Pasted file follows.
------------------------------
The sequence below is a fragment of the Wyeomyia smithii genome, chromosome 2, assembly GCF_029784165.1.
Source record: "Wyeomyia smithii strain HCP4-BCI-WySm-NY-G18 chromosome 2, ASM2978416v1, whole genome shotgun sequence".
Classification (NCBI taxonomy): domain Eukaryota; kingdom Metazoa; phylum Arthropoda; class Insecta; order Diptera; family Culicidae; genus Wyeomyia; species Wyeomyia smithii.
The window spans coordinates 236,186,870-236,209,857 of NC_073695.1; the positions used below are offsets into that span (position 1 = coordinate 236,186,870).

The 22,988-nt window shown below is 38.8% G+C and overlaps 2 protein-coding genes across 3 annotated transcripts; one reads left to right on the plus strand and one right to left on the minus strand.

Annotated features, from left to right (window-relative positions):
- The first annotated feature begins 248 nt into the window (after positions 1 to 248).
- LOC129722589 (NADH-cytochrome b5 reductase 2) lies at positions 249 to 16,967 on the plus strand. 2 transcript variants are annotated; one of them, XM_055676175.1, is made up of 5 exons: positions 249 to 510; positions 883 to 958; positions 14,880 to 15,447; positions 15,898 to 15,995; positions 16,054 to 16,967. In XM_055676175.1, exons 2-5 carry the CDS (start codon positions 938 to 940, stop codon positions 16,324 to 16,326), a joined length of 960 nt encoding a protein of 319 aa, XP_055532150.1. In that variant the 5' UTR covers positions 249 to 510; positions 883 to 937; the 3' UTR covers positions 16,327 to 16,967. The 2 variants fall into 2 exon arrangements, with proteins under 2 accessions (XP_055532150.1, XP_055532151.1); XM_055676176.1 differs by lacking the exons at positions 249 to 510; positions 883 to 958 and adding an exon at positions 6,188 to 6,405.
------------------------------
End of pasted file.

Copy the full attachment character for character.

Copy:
The sequence below is a fragment of the Wyeomyia smithii genome, chromosome 2, assembly GCF_029784165.1.
Source record: "Wyeomyia smithii strain HCP4-BCI-WySm-NY-G18 chromosome 2, ASM2978416v1, whole genome shotgun sequence".
Classification (NCBI taxonomy): domain Eukaryota; kingdom Metazoa; phylum Arthropoda; class Insecta; order Diptera; family Culicidae; genus Wyeomyia; species Wyeomyia smithii.
The window spans coordinates 236,186,870-236,209,857 of NC_073695.1; the positions used below are offsets into that span (position 1 = coordinate 236,186,870).

The 22,988-nt window shown below is 38.8% G+C and overlaps 2 protein-coding genes across 3 annotated transcripts; one reads left to right on the plus strand and one right to left on the minus strand.

Annotated features, from left to right (window-relative positions):
- The first annotated feature begins 248 nt into the window (after positions 1 to 248).
- LOC129722589 (NADH-cytochrome b5 reductase 2) lies at positions 249 to 16,967 on the plus strand. 2 transcript variants are annotated; one of them, XM_055676175.1, is made up of 5 exons: positions 249 to 510; positions 883 to 958; positions 14,880 to 15,447; positions 15,898 to 15,995; positions 16,054 to 16,967. In XM_055676175.1, exons 2-5 carry the CDS (start codon positions 938 to 940, stop codon positions 16,324 to 16,326), a joined length of 960 nt encoding a protein of 319 aa, XP_055532150.1. In that variant the 5' UTR covers positions 249 to 510; positions 883 to 937; the 3' UTR covers positions 16,327 to 16,967. The 2 variants fall into 2 exon arrangements, with proteins under 2 accessions (XP_055532150.1, XP_055532151.1); XM_055676176.1 differs by lacking the exons at positions 249 to 510; positions 883 to 958 and adding an exon at positions 6,188 to 6,405.